It’s official. The next generation of Utah’s congressional district boundaries has been set for the next 10 years.

As expected, Gov. Spencer Cox on Friday signed off on the new congressional map approved by the Republican-controlled Utah Legislature in a special session earlier this week.

Cox’s signature on HB2004 finalizes the map that splits Salt Lake County, the state’s most populous, into four congressional districts — a map that Republican lawmakers drafted while largely ignoring a different set of maps drawn by the Independent Redistricting Commission.

The map slices Utah’s capital, the Democratic stronghold of Salt Lake City, and dissects areas like Sugar House, Millcreek, Murray and Holladay into four congressional districts. Other burgeoning Democratic areas like Sandy and Draper were lumped into the same district as conservative Utah County’s Provo, as well as Vernal, in the far eastern corner of the state, and Moab, in the far southeast corner.

 The Princeton Gerrymandering Project calls that strategy “cracking,” or breaking up an area to deprive it of political power. The group’s redistricting report card gave the Legislature’s congressional map a zero for partisan fairness, noting all four of its boundaries are heavily weighted toward Republicans.

“The ‘cracking’ of Salt Lake City eliminates political competition and divides a major community,” the Princeton Gerrymandering Project said in an open memo.

Cox, who faced calls to veto the Legislature’s maps, said earlier this week he wouldn’t, saying he’s not a “bomb thrower.” He said the Legislature is “fully within their rights” to draw Utah’s next set of political districts.

The governor, from rural Fairview in Sanpete County, also said he supports the approach to represent a piece of rural Utah in every district, though he acknowledged there’s “certainly a partisan bend” in the redistricting process.

“If you have to divide counties, Republicans are always going to divide counties with lots of Democrats in them,” Cox said on his live Facebook town hall Tuesday night. “And Democrats are always going to divide counties with lots of Republicans in them. It’s happening all across the country.”

Utah Rep. Chris Stewart, currently the longest tenured Utah member of the U.S. House, applauded the Legislature’s redistricting work in an interview with the Deseret News. He said the boundaries of his new district are “very very close” to the same as his current district.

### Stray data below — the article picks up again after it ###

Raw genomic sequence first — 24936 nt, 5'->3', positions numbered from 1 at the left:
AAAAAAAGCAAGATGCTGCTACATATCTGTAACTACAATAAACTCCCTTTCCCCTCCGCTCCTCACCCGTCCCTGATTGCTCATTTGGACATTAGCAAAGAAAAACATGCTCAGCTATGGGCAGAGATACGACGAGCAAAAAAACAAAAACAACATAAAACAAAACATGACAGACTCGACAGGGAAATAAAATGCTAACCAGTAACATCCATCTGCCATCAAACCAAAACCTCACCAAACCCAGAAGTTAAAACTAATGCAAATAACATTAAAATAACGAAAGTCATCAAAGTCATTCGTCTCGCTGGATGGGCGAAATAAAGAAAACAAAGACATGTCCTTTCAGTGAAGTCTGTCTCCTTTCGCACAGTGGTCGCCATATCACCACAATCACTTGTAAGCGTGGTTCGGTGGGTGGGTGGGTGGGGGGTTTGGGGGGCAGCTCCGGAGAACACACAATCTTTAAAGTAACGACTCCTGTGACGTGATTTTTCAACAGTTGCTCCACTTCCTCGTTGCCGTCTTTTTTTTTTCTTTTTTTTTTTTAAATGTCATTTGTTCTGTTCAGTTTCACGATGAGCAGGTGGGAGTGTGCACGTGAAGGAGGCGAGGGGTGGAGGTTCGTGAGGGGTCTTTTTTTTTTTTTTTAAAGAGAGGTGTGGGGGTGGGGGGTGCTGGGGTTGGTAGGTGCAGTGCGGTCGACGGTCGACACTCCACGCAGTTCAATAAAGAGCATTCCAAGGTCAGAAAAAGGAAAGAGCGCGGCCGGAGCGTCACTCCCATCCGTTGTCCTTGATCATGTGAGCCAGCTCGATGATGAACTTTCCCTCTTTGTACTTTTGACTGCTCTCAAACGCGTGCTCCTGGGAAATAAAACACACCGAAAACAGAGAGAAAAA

“We’ve always told the state Legislature and committee who’s worked on this, ‘Hey, you guys decide what’s the right thing and we’ll try to make it work and be successful in whatever district we end up in,’” Stewart said.

Stewart, a Republican, also said he likes the urban-rural mix approach.

“I know some people will say, ‘Well, that’s just a way for you guys to protect the Republican interest,’ but it’s really not,” Stewart said. “There’s only four of us. Only four members of Congress. The rural issues, the public lands and the water issues are so critical to our state.”

Stewart said Utah’s congressional delegation’s representation in Washington, D.C., is crucial because of how much federal land there is within Utah.

“If you were to carve that out and give it to one maybe two members of Congress and have the others not represent the rural interest, then you’ve lost half of your voice,” Stewart said.

The Utah Legislature approved the congressional map despite pushback from Democrats and Better Boundaries, the group behind the 2018 voter-approved ballot initiative that created the Independent Redistricting Commission but agreed in a 2020 compromise with GOP legislators to turn the commission into only an adviser to lawmakers, who legislative leaders argued should make the ultimate decision under the state constitution.

In a statement issued after Cox’s signature, Katie Wright, executive director of Better Boundaries, said “the total disregard of the Independent Redistricting Commission’s maps is deeply disappointing to Better Boundaries and Utahns statewide.”

“Utahns now have districts that are egregiously partisan gerrymandered, sliced and diced cities and counties, which were drawn behind closed doors,” Wright said.

While the independent commission’s maps ignored incumbent data and sought to draw maps free from political bias, the Legislature’s preferred maps factored in and, for the most part, protected incumbents.

“Utahns have been clear that they want a process that centers voters, instead of protecting politicians,” Wright said. “We now know that an apolitical, transparent process is possible, thanks to the stellar work for our independent commissioners.”

Even though lawmakers argued it’s their constitutional duty to draw new redistricting maps, Wright said, “The authority of redistricting is not exclusive to the state Legislature.”

In 2015, the U.S. Supreme Court ruled Arizona’s independent redistricting commission was constitutional.

Now, Better Boundaries is gearing up for a new fight for the future of Utah’s redistricting process, possibly in court or at the ballot box.

The group has formed a political action committee seeded with $50,000 to pursue “electoral consequences for incumbents of both parties,” Wright said.

“We’re also pursuing a legal path to a binding commission, whether through the courts or another ballot initiative,” she said. “All options are on the table.”

Cox as of Friday hadn’t yet signed the other three maps approved by the Utah Legislature to set the state House and Senate legislative districts, as well as new school board districts. He’s expected to sign them in the coming days.

Utah redistricting explained: Why you should care

Contributing: Dennis Romboy